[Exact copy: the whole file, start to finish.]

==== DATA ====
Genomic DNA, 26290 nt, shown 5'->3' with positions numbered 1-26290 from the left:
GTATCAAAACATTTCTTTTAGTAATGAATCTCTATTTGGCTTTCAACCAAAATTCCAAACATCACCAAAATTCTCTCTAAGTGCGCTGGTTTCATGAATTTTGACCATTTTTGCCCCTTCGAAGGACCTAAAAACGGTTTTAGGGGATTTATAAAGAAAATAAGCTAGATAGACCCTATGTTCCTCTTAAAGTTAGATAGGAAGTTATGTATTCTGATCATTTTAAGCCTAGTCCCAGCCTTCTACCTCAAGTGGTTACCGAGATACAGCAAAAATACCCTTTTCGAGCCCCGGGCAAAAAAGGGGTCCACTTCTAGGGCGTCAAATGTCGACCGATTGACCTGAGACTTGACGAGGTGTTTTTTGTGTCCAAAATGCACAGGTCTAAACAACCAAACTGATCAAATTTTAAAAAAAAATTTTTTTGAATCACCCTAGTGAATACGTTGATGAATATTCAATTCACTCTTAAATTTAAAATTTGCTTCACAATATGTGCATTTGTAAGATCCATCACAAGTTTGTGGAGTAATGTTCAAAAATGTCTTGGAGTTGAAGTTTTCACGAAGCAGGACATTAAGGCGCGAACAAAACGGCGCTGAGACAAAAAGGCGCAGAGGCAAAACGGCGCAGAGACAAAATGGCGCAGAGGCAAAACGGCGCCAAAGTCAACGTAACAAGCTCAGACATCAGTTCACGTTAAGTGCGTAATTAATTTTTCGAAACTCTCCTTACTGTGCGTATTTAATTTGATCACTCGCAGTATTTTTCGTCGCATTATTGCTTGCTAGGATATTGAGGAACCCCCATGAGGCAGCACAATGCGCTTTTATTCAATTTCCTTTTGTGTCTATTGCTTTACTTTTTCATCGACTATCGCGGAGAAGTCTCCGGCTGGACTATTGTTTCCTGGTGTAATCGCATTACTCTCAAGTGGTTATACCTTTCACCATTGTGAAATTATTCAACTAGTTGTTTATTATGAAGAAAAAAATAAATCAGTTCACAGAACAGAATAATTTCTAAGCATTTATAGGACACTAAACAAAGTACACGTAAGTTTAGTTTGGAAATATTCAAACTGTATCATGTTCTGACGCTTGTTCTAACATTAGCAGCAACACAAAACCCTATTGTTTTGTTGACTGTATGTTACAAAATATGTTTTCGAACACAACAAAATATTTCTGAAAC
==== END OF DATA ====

Genomic DNA, 26290 nt, shown 5'->3' with positions numbered 1-26290 from the left:
GTATCAAAACATTTCTTTTAGTAATGAATCTCTATTTGGCTTTCAACCAAAATTCCAAACATCACCAAAATTCTCTCTAAGTGCGCTGGTTTCATGAATTTTGACCATTTTTGCCCCTTCGAAGGACCTAAAAACGGTTTTAGGGGATTTATAAAGAAAATAAGCTAGATAGACCCTATGTTCCTCTTAAAGTTAGATAGGAAGTTATGTATTCTGATCATTTTAAGCCTAGTCCCAGCCTTCTACCTCAAGTGGTTACCGAGATACAGCAAAAATACCCTTTTCGAGCCCCGGGCAAAAAAGGGGTCCACTTCTAGGGCGTCAAATGTCGACCGATTGACCTGAGACTTGACGAGGTGTTTTTTGTGTCCAAAATGCACAGGTCTAAACAACCAAACTGATCAAATTTTAAAAAAAAATTTTTTTGAATCACCCTAGTGAATACGTTGATGAATATTCAATTCACTCTTAAATTTAAAATTTGCTTCACAATATGTGCATTTGTAAGATCCATCACAAGTTTGTGGAGTAATGTTCAAAAATGTCTTGGAGTTGAAGTTTTCACGAAGCAGGACATTAAGGCGCGAACAAAACGGCGCTGAGACAAAAAGGCGCAGAGGCAAAACGGCGCAGAGACAAAATGGCGCAGAGGCAAAACGGCGCCAAAGTCAACGTAACAAGCTCAGACATCAGTTCACGTTAAGTGCGTAATTAATTTTTCGAAACTCTCCTTACTGTGCGTATTTAATTTGATCACTCGCAGTATTTTTCGTCGCATTATTGCTTGCTAGGATATTGAGGAACCCCCATGAGGCAGCACAATGCGCTTTTATTCAATTTCCTTTTGTGTCTATTGCTTTACTTTTTCATCGACTATCGCGGAGAAGTCTCCGGCTGGACTATTGTTTCCTGGTGTAATCGCATTACTCTCAAGTGGTTATACCTTTCACCATTGTGAAATTATTCAACTAGTTGTTTATTATGAAGAAAAAAATAAATCAGTTCACAGAACAGAATAATTTCTAAGCATTTATAGGACACTAAACAAAGTACACGTAAGTTTAGTTTGGAAATATTCAAACTGTATCATGTTCTGACGCTTGTTCTAACATTAGCAGCAACACAAAACCCTATTGTTTTGTTGACTGTATGTTACAAAATATGTTTTCGAACACAACAAAATATTTCTGAAAC